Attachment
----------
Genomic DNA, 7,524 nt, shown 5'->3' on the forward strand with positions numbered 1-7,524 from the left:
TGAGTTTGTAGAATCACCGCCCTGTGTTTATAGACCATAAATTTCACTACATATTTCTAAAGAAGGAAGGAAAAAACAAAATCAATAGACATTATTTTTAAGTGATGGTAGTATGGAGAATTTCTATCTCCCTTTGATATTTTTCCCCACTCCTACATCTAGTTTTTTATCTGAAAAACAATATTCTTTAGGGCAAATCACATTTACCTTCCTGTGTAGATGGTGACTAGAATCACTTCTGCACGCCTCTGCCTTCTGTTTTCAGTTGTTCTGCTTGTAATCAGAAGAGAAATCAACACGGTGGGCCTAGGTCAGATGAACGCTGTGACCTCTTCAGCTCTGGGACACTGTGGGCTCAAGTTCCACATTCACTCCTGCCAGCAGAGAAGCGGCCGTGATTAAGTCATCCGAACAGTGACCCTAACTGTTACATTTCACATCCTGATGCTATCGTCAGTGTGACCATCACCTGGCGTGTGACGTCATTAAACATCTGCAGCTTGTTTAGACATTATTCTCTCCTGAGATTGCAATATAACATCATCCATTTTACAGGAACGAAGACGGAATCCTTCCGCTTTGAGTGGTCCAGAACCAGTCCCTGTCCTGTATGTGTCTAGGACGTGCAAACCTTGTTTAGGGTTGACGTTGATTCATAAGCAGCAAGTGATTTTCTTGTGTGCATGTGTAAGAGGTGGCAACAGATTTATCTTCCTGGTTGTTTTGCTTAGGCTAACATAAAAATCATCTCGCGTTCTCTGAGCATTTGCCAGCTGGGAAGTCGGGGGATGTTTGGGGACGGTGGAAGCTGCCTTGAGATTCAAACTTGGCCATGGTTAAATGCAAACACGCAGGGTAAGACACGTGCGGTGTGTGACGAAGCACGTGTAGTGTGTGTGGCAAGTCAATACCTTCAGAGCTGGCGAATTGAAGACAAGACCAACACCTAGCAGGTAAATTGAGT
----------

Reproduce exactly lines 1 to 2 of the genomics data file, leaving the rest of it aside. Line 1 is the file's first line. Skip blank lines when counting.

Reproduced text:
Genomic DNA, 7,524 nt, shown 5'->3' on the forward strand with positions numbered 1-7,524 from the left:
TGAGTTTGTAGAATCACCGCCCTGTGTTTATAGACCATAAATTTCACTACATATTTCTAAAGAAGGAAGGAAAAAACAAAATCAATAGACATTATTTTTAAGTGATGGTAGTATGGAGAATTTCTATCTCCCTTTGATATTTTTCCCCACTCCTACATCTAGTTTTTTATCTGAAAAACAATATTCTTTAGGGCAAATCACATTTACCTTCCTGTGTAGATGGTGACTAGAATCACTTCTGCACGCCTCTGCCTTCTGTTTTCAGTTGTTCTGCTTGTAATCAGAAGAGAAATCAACACGGTGGGCCTAGGTCAGATGAACGCTGTGACCTCTTCAGCTCTGGGACACTGTGGGCTCAAGTTCCACATTCACTCCTGCCAGCAGAGAAGCGGCCGTGATTAAGTCATCCGAACAGTGACCCTAACTGTTACATTTCACATCCTGATGCTATCGTCAGTGTGACCATCACCTGGCGTGTGACGTCATTAAACATCTGCAGCTTGTTTAGACATTATTCTCTCCTGAGATTGCAATATAACATCATCCATTTTACAGGAACGAAGACGGAATCCTTCCGCTTTGAGTGGTCCAGAACCAGTCCCTGTCCTGTATGTGTCTAGGACGTGCAAACCTTGTTTAGGGTTGACGTTGATTCATAAGCAGCAAGTGATTTTCTTGTGTGCATGTGTAAGAGGTGGCAACAGATTTATCTTCCTGGTTGTTTTGCTTAGGCTAACATAAAAATCATCTCGCGTTCTCTGAGCATTTGCCAGCTGGGAAGTCGGGGGATGTTTGGGGACGGTGGAAGCTGCCTTGAGATTCAAACTTGGCCATGGTTAAATGCAAACACGCAGGGTAAGACACGTGCGGTGTGTGACGAAGCACGTGTAGTGTGTGTGGCAAGTCAATACCTTCAGAGCTGGCGAATTGAAGACAAGACCAACACCTAGCAGGTAAATTGAGT